Not quite sure what tegu supplies you will need to care for your new pet? We’ve got you covered. In other words, we did the shopping for you. ?
Keep in mind that everything should be purchased and set up BEFORE you get the tegu. This will save you a lot of stress, and does your new pet a big favor, too.
Click the link for each item to see where they can be purchased online. And just so you know, this page does contain some affiliate links, but using them won’t cost you a penny extra.
- Kages 8’x4’x4′ PVC enclosure*
- Arcadia Dragon 12% T5 HO UVB, 46″ (x2)
- T5 HO dual lamp fixture with reflector, 48″
- Arcadia Jungle Dawn LED Bar, 34″
- Arcadia PRO Ceiling Mount Ceramic Socket, (x4)
- Philips PAR38 175w Halogen Heat Bulb, (x4)
- 4-6 sq ft of flagstone for basking**
- Zilla 24/7 Digital Power Center
- Etekcity 774 temp gun
- Zoo Med Combometer digital thermometer/hygrometer (x2)
- 6″ of substrate
- organic topsoil (8 bags/8 cubic feet)**
- Zoo Med ReptiSoil (8 24qt bags)**
- washed play sand (8 bags/4 cubic feet)**
- 40 gallon opaque storage bin (for use as a hide)**
- Terrarium décor/enrichment
- large branches
- tree stumps
- large, nontoxic live plants (see The Tortoise Table)
- Large ceramic dog food bowl
- Miner-ALL Outdoor calcium supplement
- Herptivite multivitamin supplement
- Rubber-tipped tweezers for feeding, 12″
- 41qt under-bed plastic storage box (for water)**
Approximate cost before buying the tegu or food: $2,600 USD
*You can save money by building the enclosure yourself! See here for details.
**We highly recommend buying these supplies at your local landscaping supply or home goods store — this will save you A LOT of money on shipping.
How to Choose a Healthy Tegu
Most Argentine tegus in the US are CBB (captive bred and born), but many Colombian tegus are still WC (wild-caught). CBB tegus are easier to tame and more likely to be healthy. WC tegus are difficult to tame and more likely to be loaded with parasites and other forms of disease.
If you are buying a tegu in-person, you are most likely at a pet store or reptile expo. You have the luxury of examining the animal up-close and personal, so use this opportunity to give it a thorough check-over:
- Are the eyes clear and free of discharge?
- Do the lips close completely, with no areas where the lips part even though the jaw is closed?
- Is the tegu able to breathe with its mouth closed, or is the mouth gaping open?
- Is the skin unblemished and limbs whole, or are there scars/open wounds?
- Is the skin smooth, or wrinkled (sign of dehydration)?
- Is the body firm and plump, or can you see/feel bones in the tail and legs?
- Is the tegu energetic and active, with head up? Or is is lethargic, with its head down and eyes closed?
- Is the tegu curious about you, with tongue flicking, or does it try to run away?
- If you can, look at the belly. Are there burn scars or poo stains?
- If you can, run your hand over the tegu’s body. Are there any unusual lumps/bumps/swellings?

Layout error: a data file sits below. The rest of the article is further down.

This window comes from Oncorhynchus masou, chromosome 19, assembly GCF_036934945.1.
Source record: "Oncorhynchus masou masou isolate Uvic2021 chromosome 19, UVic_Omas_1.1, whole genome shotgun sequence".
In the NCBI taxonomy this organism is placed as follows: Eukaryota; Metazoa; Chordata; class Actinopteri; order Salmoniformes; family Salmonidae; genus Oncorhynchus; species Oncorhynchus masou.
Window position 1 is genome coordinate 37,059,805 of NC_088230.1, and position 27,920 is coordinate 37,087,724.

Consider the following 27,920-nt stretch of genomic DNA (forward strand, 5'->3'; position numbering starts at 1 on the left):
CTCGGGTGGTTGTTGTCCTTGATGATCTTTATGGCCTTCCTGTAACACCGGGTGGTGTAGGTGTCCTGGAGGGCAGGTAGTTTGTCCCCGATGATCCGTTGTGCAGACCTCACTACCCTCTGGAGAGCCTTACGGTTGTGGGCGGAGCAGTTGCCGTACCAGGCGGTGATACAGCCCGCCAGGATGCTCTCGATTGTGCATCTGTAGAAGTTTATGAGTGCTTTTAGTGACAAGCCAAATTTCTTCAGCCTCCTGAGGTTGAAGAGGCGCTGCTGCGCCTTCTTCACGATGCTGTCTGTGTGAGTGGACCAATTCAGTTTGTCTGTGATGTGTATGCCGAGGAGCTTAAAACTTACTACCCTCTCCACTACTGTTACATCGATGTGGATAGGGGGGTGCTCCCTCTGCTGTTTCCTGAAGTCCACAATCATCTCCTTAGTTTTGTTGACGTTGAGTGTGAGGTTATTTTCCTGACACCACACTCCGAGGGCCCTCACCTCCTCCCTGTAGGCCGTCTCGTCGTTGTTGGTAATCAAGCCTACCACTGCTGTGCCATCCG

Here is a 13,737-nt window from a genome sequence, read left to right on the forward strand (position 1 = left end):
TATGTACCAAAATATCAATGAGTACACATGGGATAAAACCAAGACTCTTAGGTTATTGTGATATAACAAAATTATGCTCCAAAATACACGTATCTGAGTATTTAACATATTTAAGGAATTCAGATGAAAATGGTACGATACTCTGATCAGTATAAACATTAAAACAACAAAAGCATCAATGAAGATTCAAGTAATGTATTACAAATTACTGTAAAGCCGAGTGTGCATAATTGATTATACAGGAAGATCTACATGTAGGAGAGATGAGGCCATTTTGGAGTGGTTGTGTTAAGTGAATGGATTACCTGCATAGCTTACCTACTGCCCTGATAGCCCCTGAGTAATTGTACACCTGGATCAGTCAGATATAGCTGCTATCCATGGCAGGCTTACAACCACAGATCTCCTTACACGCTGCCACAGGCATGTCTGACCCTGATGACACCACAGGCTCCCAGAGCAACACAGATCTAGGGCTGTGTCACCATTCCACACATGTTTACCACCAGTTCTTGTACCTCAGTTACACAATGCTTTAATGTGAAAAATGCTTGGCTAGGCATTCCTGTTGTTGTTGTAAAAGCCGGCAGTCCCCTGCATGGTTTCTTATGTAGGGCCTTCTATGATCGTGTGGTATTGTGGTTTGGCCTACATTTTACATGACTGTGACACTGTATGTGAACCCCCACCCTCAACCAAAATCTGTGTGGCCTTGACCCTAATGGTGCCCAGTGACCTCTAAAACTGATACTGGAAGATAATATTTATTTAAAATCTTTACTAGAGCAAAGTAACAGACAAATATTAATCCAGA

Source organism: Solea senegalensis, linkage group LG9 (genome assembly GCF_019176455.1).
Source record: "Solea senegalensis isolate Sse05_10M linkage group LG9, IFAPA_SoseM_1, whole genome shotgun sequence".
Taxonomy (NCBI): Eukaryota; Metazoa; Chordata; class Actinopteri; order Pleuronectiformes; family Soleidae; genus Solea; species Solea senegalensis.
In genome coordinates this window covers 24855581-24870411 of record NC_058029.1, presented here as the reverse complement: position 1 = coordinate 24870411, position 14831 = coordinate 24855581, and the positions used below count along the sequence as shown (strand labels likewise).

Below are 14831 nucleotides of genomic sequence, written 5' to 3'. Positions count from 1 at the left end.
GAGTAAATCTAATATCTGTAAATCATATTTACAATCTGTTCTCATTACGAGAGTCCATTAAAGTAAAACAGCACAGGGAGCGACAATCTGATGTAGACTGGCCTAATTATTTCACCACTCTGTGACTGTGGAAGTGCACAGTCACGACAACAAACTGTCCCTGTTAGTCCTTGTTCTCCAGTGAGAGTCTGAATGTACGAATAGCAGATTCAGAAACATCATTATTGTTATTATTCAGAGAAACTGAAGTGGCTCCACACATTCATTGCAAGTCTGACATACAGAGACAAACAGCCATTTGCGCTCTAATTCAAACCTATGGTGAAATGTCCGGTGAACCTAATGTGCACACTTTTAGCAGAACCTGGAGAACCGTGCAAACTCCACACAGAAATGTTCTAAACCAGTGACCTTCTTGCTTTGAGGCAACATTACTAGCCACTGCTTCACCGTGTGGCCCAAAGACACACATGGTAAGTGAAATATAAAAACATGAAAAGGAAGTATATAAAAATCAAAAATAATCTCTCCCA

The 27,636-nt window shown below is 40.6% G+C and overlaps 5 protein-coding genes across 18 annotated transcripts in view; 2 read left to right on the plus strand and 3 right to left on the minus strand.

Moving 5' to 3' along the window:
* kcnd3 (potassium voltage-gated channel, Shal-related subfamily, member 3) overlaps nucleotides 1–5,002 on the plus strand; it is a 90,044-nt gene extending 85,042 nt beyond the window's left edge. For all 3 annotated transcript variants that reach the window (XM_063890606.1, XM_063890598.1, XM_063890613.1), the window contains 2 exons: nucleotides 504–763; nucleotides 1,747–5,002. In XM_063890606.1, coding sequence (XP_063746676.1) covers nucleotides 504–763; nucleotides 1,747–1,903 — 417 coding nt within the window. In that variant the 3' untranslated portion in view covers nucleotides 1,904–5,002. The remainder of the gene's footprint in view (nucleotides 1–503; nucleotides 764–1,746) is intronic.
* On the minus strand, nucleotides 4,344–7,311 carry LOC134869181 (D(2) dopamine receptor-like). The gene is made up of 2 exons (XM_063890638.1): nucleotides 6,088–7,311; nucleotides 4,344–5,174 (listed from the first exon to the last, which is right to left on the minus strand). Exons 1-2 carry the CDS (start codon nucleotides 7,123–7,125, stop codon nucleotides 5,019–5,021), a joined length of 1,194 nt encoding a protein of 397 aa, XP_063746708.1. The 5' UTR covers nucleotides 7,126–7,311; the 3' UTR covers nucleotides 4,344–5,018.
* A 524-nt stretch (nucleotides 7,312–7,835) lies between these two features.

- If you can, watch it eat. Does it eat with enthusiasm?
If you’re at a pet store, look at the enclosure:
- Is the substrate clean, free of shed skin, spoiled food, dirty water, or excess poo?
- Is there both a heat source and UVB?
- Is the glass clean? Generally a clean enclosure means that the animal inside is well cared for.
If you’re buying from a small independent pet shop, ask where they sourced their tegu and if they can give you the name of the breeder. If they don’t know, ask if you can get that information from the manager. If they are still unwilling to disclose that information, it’s a good idea to walk away.
Buying from a Breeder
Whenever possible, buy from a breeder who specializes in tegus, not a big-box reptile distributor (Underground Reptiles, Backwater Reptiles, BHB Reptiles, etc.). The narrower the focus, the more likely you will receive a healthy animal. Personally I recommend buying tegus exclusively from breeders, as you’re more likely to know what you’re getting. Of course, buying from a breeder often necessitates buying online, which means extra fees for overnight shipping.
If you have multiple good options, go with your gut and pick the one you personally like best.
Should you buy a hatchling or adult?
If this is your first tegu, buy a hatchling. Hatchlings are smaller and easier to handle, and if you make a mistake, a bite from a hatchling is no big deal. Hatchlings are also easier to tame down, often growing into “puppy-dog tame” adults. Adopting an adult tegu, particularly an untamed tegu, is best left to experts with plenty of prior tegu experience.
Argentine/Colombian Tegu Care:
- Introduction to Tegus
- Shopping List
- List of Tegu Species
- Terrarium Sizing for Hatchlings, Juveniles & Adults
- Temperature & Humidity Requirements
- Substrate Options
- Decorating Your Tegu’s Enclosure
- Feeding Your Tegu
- Handling Tips
- Benefits of Free-Roaming
- Common Problems & Questions About Tegu Health
- Additional Resources